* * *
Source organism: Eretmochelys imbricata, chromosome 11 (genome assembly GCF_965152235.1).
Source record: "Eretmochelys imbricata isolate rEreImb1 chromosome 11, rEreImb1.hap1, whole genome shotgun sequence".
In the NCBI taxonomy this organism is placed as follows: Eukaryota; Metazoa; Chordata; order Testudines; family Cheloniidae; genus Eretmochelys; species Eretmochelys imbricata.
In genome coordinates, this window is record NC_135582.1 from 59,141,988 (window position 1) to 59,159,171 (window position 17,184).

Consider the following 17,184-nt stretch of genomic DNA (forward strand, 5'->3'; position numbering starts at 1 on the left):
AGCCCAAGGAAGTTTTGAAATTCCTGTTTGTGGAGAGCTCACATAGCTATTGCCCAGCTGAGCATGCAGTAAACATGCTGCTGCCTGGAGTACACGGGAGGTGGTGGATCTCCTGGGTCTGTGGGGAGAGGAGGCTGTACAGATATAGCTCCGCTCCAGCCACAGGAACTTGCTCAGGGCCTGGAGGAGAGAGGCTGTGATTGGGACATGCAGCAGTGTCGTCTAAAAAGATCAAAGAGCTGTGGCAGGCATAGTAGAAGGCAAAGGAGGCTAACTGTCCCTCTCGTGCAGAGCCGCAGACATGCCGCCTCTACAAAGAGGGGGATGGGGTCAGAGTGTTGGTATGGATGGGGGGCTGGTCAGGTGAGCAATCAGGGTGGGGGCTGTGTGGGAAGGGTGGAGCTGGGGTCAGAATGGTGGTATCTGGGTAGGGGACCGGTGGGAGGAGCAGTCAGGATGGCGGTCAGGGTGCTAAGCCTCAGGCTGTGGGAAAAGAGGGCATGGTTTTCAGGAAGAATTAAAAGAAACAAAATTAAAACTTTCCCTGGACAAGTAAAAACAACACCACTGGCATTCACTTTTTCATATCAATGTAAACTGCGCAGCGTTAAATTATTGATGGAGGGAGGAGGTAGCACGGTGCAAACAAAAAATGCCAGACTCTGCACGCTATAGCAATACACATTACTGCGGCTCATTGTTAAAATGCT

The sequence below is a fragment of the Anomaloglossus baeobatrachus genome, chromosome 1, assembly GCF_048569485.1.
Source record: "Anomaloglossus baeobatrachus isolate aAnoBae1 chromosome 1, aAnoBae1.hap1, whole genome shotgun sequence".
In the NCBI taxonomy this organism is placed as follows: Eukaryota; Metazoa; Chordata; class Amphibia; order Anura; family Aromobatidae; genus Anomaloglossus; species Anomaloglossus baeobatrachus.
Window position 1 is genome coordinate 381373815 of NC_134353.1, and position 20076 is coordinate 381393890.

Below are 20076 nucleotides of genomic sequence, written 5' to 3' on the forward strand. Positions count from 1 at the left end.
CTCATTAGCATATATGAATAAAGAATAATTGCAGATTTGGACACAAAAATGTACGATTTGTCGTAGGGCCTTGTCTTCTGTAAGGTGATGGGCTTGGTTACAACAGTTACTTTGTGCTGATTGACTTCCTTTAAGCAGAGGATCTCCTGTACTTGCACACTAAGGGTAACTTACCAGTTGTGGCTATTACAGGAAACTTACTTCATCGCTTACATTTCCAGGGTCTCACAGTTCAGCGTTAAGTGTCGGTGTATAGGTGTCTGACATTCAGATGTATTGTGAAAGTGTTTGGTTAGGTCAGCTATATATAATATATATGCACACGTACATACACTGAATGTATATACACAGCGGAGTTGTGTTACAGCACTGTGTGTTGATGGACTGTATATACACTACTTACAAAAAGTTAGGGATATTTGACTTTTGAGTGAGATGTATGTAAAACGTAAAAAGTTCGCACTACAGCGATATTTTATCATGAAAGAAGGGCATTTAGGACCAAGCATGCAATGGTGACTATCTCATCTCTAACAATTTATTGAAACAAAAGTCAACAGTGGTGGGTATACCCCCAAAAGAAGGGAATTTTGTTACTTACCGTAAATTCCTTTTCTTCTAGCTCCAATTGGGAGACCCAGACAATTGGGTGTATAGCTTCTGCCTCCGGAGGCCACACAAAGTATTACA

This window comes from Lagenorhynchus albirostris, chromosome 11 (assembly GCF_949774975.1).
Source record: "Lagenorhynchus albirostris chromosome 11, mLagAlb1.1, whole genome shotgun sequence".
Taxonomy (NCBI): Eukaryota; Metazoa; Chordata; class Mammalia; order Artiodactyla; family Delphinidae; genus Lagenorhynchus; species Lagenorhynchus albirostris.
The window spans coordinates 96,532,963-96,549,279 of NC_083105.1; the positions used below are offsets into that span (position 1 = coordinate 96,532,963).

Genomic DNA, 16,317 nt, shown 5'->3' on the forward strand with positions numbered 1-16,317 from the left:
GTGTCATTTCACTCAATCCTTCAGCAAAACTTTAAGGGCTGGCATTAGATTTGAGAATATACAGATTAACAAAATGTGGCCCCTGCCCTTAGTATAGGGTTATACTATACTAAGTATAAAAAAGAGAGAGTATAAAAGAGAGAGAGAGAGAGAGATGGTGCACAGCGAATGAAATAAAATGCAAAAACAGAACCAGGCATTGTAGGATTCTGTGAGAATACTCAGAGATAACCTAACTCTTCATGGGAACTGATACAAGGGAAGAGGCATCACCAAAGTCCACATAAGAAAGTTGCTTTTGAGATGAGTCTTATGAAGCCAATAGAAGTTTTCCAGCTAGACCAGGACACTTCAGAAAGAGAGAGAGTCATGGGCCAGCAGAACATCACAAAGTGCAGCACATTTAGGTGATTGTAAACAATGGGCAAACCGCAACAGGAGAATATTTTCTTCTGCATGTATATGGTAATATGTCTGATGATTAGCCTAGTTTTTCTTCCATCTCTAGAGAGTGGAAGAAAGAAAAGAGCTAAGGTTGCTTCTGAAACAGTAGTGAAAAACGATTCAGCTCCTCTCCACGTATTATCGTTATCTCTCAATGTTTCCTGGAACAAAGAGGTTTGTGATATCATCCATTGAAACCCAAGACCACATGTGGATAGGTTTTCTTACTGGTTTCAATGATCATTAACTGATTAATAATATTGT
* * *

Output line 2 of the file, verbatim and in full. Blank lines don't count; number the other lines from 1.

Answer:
Source record: "Eretmochelys imbricata isolate rEreImb1 chromosome 11, rEreImb1.hap1, whole genome shotgun sequence".